How can functional leaders be viewed as a strategic partner to the CEO and board? Many leaders in the organization want to be the CEO someday. If that’s the case, you must be able to break down the functional silos and get the entire executive team focused on what really matters. Increasing revenue growth and creating shareholder value.
Often functional leaders are focused on hitting their individual goals. And getting as many resources and dollars as they can in order to do it. For example, there may be a product leader who wants more money to spend on R&D. Or a marketing leader looking for more dollars for demand generation and website optimization. Or a sales leader who wants more money to hire more reps, and so on. But there is only so much money to go around. With everyone focused on different initiatives organizations cannot evaluate investments properly and make the right allocation decisions. Instead, how should companies determine how to allocate funds in order to grow revenue and make their number?
2 Key Metrics
There are two key metrics you should consider: customer acquisition cost, and customer lifetime value.
First, look at customer acquisition cost. This is defined as all costs that are required to acquire a new customer. It allows you to break down the inputs you control and the impact of the costs. For example, are you selling through high-cost channels, and therefore, can’t make your products profitable? You can calculate the acquisition cost by using activity-based costing. In simple terms, how much effort is exerted and spent, and what is the associated cost to acquire the new customer?
Next, consider customer lifetime value. This is all about the average sales price and ongoing revenue stream received from a customer. The acquisition cost needs to be lower than your lifetime value. It’s the ratio that really matters. For example, a common range in the SaaS industry is about 3 to 1. Simply put, if you spend $1 to acquire a customer, that customer should spend $3 over the lifetime of being your customer.
Creating Shareholder Value
Improving both of these key metrics will lead to creating more shareholder value. And increase the likelihood of becoming a strategic partner to the CEO and board.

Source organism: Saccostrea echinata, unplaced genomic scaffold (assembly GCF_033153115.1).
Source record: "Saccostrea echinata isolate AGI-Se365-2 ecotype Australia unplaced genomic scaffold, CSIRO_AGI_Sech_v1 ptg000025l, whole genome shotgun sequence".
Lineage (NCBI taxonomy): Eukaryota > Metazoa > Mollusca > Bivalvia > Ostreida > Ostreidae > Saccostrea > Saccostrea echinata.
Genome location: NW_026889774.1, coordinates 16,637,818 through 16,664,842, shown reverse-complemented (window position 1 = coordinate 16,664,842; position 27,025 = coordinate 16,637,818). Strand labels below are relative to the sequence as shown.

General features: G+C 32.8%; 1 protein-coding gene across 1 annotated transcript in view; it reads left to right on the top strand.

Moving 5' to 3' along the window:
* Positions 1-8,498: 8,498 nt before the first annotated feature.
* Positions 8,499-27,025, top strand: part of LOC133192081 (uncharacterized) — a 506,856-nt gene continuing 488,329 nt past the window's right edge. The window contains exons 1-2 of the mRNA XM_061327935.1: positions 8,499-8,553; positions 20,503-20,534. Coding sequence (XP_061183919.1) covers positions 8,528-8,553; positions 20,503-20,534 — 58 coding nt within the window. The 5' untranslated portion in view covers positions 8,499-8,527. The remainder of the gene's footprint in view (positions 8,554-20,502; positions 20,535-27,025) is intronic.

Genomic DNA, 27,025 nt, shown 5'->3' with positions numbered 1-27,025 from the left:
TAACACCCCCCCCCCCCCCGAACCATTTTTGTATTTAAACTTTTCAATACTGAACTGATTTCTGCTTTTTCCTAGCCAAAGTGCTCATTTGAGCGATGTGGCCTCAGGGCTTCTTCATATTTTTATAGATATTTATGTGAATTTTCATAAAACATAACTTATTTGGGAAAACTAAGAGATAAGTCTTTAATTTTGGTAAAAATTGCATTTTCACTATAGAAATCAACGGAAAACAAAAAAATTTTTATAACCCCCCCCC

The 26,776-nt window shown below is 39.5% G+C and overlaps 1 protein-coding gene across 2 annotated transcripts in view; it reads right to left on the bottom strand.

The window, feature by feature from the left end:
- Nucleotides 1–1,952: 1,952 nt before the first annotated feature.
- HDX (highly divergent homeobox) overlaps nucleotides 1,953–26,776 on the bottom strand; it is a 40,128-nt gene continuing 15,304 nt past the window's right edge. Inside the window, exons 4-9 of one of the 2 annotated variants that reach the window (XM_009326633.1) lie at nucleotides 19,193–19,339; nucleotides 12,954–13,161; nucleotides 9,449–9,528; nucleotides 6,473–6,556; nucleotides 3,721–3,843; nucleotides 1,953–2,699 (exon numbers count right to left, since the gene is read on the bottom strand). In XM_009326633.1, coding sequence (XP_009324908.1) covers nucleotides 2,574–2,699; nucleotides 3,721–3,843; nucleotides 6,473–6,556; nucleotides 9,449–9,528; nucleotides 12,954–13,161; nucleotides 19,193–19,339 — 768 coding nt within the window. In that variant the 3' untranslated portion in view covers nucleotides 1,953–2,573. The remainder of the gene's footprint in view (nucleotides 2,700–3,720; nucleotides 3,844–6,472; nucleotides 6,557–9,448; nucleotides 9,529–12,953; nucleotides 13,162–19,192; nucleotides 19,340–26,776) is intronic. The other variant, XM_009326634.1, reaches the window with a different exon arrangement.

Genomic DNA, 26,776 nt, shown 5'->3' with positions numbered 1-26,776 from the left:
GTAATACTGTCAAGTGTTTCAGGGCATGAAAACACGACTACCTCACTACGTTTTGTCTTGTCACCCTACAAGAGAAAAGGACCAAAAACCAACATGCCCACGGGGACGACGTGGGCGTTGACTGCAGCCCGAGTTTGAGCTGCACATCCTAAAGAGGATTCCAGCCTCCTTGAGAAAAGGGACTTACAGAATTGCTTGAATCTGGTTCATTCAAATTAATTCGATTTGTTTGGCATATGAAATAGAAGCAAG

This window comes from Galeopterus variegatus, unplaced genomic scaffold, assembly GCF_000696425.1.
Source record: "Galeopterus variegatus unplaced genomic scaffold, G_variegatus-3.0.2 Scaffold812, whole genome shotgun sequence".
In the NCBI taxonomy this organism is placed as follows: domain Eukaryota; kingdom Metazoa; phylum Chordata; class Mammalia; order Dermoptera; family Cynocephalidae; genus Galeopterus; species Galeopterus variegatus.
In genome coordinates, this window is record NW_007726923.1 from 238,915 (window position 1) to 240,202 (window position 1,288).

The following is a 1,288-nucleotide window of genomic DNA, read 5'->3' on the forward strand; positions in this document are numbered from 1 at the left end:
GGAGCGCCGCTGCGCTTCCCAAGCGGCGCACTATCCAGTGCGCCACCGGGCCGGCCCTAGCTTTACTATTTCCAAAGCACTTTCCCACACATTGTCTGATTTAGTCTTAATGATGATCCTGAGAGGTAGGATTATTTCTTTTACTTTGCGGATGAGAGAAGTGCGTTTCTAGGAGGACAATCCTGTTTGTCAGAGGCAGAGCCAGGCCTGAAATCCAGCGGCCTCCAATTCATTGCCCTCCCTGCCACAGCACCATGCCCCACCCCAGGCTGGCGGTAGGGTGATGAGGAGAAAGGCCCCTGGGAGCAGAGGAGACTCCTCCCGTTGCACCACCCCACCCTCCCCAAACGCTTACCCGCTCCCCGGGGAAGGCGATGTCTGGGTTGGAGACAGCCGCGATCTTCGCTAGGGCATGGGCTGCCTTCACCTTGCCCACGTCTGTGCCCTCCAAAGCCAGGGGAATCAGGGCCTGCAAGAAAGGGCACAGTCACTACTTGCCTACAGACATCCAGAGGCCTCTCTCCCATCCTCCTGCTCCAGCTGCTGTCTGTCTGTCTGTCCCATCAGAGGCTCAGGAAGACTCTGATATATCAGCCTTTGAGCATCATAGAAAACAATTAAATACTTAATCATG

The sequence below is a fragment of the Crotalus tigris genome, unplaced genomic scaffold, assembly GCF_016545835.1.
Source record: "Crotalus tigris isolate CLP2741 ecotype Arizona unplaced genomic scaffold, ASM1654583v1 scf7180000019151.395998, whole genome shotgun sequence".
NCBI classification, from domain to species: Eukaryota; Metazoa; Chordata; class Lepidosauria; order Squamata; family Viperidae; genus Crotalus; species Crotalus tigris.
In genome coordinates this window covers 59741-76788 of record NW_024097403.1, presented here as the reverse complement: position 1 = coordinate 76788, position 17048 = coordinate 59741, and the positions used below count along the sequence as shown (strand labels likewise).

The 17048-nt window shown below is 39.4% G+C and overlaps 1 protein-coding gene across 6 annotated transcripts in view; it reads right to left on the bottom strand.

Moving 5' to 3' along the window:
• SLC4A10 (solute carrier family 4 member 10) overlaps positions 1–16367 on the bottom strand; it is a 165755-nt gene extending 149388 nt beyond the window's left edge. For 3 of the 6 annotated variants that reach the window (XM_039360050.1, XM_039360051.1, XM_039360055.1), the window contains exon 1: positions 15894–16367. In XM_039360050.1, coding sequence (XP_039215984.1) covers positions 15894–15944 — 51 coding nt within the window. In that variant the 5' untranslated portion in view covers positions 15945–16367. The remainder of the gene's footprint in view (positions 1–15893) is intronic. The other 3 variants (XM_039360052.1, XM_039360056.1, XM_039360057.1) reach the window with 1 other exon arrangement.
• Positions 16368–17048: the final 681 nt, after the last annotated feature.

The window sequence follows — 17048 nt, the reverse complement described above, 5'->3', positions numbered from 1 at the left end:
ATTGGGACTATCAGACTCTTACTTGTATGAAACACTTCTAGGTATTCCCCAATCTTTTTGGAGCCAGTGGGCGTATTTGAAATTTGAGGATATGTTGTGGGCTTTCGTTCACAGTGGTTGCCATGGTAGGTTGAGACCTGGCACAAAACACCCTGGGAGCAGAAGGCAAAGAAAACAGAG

One way to do this is to improve the lifetime value of a customer. For example, say you are able to improve the lifetime value by 6% per customer. If the average lifetime value is currently at $1 million, 6% would add an additional $60,000 of lifetime value. When this additional value is multiplied by the number of net new customers, you can really see the revenue lift. In our example, let’s say you’re going to bring in 100 new customers in the next year. 100 customers multiplied by the $60,000 additional lifetime value creates $60 million in shareholder value for the company.
How to Become a Strategic Partner
Too often executive leaders tend to point to quick fixes to create value. They have a lot of demands and pressures, and default to tactical activities to improve results. But if you’re really trying to make your number, and become a strategic partner, this is not the way to do it. Instead, elevate your thought process, and think across all functions. Don’t get stuck at the functional goal level. Consider factors like customer acquisition cost and lifetime value that have an impact across the entire organization. Consider ways to really create shareholder value in order to articulate why you need more budget or resources to execute your growth strategy. This will allow you to experience revenue growth, and be seen as a partner to both the CEO and the board.